According to the SEI, TSP supports customer needs through the requirements and review process, prototyping and iterative development, and regular customer status meetings. Also, one team member takes on the role of customer interface manager and is responsible for maintaining a focus on the customer's needs. The SEI position TSP as an Agile method.
"Agile, without a doubt in my experience, has been extremely successful," said Jorge Rodriquez, vice president of engineering for the LifeCycle Quality Management (LQM) products at Borland Software Corp. in Cupertino, Calif. "Iterative Agile development is one way we feel the industry will make significant positive gains in terms of quality. The value comes in understanding what the business analyst wants and being able to break down into small bites."
While the industry is starting to recognize and adopt Agile, "Agile is a roots movement; it's team focused. Getting to overlay that onto an existing medium-size [to large] organization can be a challenge," Rodriquez said.
As Borland moves to a more agile, iterative process itself, the company is making customers part of the development process. "We're focused on getting customers what they want," Rodriquez said. "We want to manage our SDLC, optimize it, make it effective, and manage it like a business process. The industry is at the cusp of begging for help to understand how to turn [the SDLC] into managed business process."
Niski also points to the work Ivar Jacobson is doing with Essential Unified Process (EssUP), described as a new "practice"-centric software development process that integrates practices from the unified process camp, the Agile methods camp and the process maturity camp. "He's turning Unified Process on its head," said Niski. "It's admitting failure of a lot of RUP [Rational Unified Process] implementations. Instead of a big process, you start from the bottom up with specific requirements that make sense. You choose documentation that gives you just enough and the accountability you need."
But no method is a panacea. Scrum co-creator and evangelist Ken Schwaber said Scrum in and of itself does not improve quality, but rather exposes poor quality and shows the consequences of it more quickly. "If relationships are wrong, Agile will just produce bad quality results faster. There's nothing inherent in Agile that will cause people to act differently," he said. "It's an opportunity to act differently. If used correctly, Scrum will point out when you're dropping quality or keeping it."
Even when an organization has Agile teams hitting on all cyclinders -- users and developers collaborating and developers building in very fast iteration cycles with continuous testing -- there may be time-to-market pressures that force a deadline, Mah said. "In some cases, there will be an ambitious attempt to build more than what people can reasonably build, but I think that in an Agile environment there's more of a chance of recovering the project at its early critical phases rather than pulling functionality out at the eleventh hour," he said.
Changing role of QA
With iterative or Agile development, the roles of QA and developers are blurring. "The growth in the popularity of unit testing and test-driven development is bringing a lot of QA right into the coding process," said Burton Group's Niski. Traditionally, developers "threw code over the wall" to testers vs. having testers as part of the team with a continuous feedback loop. "I see the blurring of those two approaches," he said. "The tester may be managed through a central test team, but assigned to a specific project."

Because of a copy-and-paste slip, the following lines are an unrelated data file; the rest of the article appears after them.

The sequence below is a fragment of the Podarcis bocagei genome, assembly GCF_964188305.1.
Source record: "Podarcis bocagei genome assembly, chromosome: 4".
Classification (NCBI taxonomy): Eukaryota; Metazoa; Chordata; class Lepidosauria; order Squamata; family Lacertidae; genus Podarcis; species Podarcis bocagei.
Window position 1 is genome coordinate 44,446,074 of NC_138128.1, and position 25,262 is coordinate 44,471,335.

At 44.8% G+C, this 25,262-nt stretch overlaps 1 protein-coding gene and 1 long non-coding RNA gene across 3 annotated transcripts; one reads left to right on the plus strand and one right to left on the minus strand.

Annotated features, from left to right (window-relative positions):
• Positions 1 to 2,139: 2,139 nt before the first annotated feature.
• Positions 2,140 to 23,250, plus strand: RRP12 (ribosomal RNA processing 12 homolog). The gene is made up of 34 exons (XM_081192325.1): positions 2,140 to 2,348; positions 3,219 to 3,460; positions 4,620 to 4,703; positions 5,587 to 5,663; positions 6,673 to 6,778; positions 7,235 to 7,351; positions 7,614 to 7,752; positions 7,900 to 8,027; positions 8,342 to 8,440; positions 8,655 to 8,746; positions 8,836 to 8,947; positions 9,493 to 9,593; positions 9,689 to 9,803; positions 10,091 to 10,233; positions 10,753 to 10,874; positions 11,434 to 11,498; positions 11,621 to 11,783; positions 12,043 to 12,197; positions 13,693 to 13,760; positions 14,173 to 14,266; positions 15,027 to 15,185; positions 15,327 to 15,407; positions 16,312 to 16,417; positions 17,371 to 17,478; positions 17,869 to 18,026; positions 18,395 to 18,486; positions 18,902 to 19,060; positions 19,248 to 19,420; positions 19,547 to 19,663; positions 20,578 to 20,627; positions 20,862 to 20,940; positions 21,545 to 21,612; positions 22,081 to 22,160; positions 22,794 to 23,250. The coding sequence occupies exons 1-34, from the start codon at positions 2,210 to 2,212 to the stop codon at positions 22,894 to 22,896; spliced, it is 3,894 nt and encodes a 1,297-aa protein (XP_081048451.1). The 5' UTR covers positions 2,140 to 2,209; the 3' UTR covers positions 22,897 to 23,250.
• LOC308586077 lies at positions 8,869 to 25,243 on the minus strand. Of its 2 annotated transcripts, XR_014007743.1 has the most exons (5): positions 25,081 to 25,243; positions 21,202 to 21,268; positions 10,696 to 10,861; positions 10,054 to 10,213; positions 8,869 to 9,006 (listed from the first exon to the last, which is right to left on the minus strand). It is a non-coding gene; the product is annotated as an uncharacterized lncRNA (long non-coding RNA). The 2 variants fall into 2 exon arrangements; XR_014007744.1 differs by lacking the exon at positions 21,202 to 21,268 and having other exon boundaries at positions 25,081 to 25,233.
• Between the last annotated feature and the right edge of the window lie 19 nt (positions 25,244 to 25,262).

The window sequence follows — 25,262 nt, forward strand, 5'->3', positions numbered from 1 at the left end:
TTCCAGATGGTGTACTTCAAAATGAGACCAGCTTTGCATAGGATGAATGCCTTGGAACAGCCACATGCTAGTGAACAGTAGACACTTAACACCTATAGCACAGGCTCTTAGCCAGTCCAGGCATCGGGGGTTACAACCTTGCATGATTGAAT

With scrum, testing is the team's responsibility, Schwaber said. "We ask the team to have an increment of high-quality work done at the end of every iteration. The team consists of designers, testers, etc. We don't care how they do it, he said. QA, he added, is part of the cross-functional team. "The drive of Scrum is to reintegrate [development and QA] so you build quality into the product rather than having people point out you've done it badly," Schwaber said.
Other than early adopters of more Agile approaches, testing and development are still viewed as two camps, Rodriguez said. "What Borland feels needs to happen is the tearing down of walls across the organization. There's a lot of leveraging that can happen with sharing development assets, testing assets, and making sure requirements are done in way so they're testable requirements."
It's about people
No matter what process improvement or development methodology an organization employs, quality improvements depend on everyone being committed to quality within whatever constraints they must work. It also requires executive management buying into a quality focus and creating an environment to enable that.
"The performance of an organization that develops products is fundamentally determined by the performance of the product development group. And the group's performance is determined by teams working on the product. The performance of the team depends on the performance of the team members," Humphrey said.
"A craftsperson determined to do a good job will create something much better than a craftsperson who is not, but both work in a context," Kaner said. "If you give someone four hours to do an eight-hour job, there's a limit on what they can do no matter how motivated they are."